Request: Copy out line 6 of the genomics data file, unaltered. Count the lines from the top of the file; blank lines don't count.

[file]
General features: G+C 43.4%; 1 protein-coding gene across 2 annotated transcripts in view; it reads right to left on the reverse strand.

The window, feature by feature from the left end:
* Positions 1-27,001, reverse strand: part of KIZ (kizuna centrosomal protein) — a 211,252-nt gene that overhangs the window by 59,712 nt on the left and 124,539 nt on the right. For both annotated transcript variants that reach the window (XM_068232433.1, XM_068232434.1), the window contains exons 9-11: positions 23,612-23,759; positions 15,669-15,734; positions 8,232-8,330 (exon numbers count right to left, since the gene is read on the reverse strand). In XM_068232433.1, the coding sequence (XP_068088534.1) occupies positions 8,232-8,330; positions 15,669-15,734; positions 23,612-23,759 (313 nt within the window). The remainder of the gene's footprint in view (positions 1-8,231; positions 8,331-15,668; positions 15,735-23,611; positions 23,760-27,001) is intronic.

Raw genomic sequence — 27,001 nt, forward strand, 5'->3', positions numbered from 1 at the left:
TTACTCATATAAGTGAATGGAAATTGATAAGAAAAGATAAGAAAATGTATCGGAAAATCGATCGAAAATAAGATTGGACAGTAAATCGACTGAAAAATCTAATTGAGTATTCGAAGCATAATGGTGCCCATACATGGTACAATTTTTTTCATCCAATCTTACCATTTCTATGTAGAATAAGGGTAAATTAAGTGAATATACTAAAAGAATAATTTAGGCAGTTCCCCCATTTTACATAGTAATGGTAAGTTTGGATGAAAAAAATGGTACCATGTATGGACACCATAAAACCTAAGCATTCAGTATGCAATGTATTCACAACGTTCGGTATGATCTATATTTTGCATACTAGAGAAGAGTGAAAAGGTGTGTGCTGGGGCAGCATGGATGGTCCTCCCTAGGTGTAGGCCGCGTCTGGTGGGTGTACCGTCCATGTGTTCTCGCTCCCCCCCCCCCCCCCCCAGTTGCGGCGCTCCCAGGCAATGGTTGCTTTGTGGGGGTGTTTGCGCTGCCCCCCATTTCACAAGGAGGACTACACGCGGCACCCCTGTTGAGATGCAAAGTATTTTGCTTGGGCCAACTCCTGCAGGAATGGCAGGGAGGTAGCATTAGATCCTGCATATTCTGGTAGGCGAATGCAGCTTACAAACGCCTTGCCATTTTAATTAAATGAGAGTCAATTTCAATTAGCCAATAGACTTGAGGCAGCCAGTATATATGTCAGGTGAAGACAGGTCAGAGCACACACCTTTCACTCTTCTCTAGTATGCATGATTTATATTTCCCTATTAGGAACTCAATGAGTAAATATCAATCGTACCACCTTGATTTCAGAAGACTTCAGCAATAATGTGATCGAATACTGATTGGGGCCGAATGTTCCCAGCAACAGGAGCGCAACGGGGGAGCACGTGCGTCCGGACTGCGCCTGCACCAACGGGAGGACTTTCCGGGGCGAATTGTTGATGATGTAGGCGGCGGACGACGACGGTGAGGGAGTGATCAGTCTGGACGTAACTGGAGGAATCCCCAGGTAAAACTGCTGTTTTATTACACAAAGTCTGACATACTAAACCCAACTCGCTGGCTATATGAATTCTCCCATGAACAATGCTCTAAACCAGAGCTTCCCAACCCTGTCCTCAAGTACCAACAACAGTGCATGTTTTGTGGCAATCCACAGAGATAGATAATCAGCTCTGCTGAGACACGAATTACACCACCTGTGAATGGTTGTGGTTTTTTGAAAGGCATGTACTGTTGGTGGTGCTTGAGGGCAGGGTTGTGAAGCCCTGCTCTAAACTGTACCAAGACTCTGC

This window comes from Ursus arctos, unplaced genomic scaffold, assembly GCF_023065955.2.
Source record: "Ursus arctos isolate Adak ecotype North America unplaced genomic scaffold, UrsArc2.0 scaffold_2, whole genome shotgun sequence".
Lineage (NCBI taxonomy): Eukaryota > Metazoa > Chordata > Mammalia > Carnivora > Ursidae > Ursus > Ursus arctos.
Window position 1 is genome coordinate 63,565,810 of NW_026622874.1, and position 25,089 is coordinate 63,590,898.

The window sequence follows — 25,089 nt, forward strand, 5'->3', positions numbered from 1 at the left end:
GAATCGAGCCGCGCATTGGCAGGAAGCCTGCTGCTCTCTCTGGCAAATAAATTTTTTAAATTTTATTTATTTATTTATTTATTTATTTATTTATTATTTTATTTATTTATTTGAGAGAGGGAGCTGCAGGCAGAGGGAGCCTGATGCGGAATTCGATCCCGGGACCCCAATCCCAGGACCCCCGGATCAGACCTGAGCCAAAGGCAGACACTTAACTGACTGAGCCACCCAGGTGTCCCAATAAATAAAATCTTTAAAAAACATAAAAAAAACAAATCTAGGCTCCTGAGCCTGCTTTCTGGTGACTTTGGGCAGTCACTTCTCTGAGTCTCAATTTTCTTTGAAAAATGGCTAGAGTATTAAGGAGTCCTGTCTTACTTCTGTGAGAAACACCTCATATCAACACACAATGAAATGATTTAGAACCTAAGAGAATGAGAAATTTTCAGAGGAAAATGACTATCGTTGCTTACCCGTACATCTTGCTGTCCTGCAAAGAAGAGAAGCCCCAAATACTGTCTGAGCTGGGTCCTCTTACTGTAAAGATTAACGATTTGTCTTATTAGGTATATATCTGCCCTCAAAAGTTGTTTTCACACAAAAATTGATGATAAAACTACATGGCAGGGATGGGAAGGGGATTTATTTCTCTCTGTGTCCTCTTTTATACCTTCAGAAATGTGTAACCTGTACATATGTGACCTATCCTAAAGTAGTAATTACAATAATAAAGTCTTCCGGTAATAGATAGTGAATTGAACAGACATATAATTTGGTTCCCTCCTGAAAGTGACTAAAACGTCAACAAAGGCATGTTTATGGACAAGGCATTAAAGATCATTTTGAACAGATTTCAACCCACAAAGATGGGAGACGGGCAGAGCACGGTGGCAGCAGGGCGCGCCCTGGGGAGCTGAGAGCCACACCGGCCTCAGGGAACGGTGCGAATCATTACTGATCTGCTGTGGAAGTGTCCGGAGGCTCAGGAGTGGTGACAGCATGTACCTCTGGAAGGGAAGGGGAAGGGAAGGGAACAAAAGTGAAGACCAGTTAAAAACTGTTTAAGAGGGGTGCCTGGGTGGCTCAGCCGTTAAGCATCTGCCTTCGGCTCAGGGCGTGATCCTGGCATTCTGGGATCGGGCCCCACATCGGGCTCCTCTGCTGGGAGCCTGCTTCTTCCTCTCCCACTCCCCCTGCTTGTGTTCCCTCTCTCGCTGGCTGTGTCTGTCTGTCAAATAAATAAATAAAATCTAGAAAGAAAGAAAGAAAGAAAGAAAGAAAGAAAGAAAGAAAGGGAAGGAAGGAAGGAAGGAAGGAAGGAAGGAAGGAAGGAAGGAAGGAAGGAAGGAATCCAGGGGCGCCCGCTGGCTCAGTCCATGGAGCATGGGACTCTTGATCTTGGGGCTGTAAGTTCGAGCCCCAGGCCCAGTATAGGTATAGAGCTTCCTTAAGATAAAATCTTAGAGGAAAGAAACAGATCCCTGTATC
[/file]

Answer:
This window comes from Ursus arctos, unplaced genomic scaffold, assembly GCF_023065955.2.